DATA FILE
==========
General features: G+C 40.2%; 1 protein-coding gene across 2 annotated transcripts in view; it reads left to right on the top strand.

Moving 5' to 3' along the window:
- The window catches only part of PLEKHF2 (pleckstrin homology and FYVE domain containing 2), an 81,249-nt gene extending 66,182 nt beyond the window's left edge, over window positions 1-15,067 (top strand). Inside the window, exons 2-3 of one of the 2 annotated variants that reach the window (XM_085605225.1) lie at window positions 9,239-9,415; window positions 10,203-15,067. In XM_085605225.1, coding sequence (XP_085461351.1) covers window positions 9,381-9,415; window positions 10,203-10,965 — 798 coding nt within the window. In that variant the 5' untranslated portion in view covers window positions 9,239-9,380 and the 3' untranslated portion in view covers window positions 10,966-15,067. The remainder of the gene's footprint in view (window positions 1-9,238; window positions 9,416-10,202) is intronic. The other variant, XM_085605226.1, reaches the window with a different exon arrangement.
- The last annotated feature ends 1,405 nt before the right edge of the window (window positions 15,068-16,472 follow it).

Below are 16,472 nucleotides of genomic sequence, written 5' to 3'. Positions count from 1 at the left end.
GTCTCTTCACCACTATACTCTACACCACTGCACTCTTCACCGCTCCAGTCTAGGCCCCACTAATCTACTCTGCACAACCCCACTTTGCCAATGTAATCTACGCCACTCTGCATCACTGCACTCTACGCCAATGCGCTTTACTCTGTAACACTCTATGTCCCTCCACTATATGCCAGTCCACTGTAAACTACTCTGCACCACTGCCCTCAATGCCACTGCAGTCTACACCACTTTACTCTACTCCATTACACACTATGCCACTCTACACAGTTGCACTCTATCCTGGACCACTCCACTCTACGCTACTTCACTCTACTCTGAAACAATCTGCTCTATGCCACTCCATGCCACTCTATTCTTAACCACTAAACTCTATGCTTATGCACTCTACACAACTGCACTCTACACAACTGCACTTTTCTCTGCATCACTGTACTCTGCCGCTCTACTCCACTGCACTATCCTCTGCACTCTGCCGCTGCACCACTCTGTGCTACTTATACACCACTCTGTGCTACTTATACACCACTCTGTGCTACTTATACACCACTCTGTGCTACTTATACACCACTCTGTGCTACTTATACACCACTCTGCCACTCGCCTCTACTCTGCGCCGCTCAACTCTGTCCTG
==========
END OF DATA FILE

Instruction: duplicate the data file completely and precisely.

General features: G+C 40.2%; 1 protein-coding gene across 2 annotated transcripts in view; it reads left to right on the top strand.

Moving 5' to 3' along the window:
- The window catches only part of PLEKHF2 (pleckstrin homology and FYVE domain containing 2), an 81,249-nt gene extending 66,182 nt beyond the window's left edge, over window positions 1-15,067 (top strand). Inside the window, exons 2-3 of one of the 2 annotated variants that reach the window (XM_085605225.1) lie at window positions 9,239-9,415; window positions 10,203-15,067. In XM_085605225.1, coding sequence (XP_085461351.1) covers window positions 9,381-9,415; window positions 10,203-10,965 — 798 coding nt within the window. In that variant the 5' untranslated portion in view covers window positions 9,239-9,380 and the 3' untranslated portion in view covers window positions 10,966-15,067. The remainder of the gene's footprint in view (window positions 1-9,238; window positions 9,416-10,202) is intronic. The other variant, XM_085605226.1, reaches the window with a different exon arrangement.
- The last annotated feature ends 1,405 nt before the right edge of the window (window positions 15,068-16,472 follow it).

Below are 16,472 nucleotides of genomic sequence, written 5' to 3'. Positions count from 1 at the left end.
GTCTCTTCACCACTATACTCTACACCACTGCACTCTTCACCGCTCCAGTCTAGGCCCCACTAATCTACTCTGCACAACCCCACTTTGCCAATGTAATCTACGCCACTCTGCATCACTGCACTCTACGCCAATGCGCTTTACTCTGTAACACTCTATGTCCCTCCACTATATGCCAGTCCACTGTAAACTACTCTGCACCACTGCCCTCAATGCCACTGCAGTCTACACCACTTTACTCTACTCCATTACACACTATGCCACTCTACACAGTTGCACTCTATCCTGGACCACTCCACTCTACGCTACTTCACTCTACTCTGAAACAATCTGCTCTATGCCACTCCATGCCACTCTATTCTTAACCACTAAACTCTATGCTTATGCACTCTACACAACTGCACTCTACACAACTGCACTTTTCTCTGCATCACTGTACTCTGCCGCTCTACTCCACTGCACTATCCTCTGCACTCTGCCGCTGCACCACTCTGTGCTACTTATACACCACTCTGTGCTACTTATACACCACTCTGTGCTACTTATACACCACTCTGTGCTACTTATACACCACTCTGTGCTACTTATACACCACTCTGCCACTCGCCTCTACTCTGCGCCGCTCAACTCTGTCCTG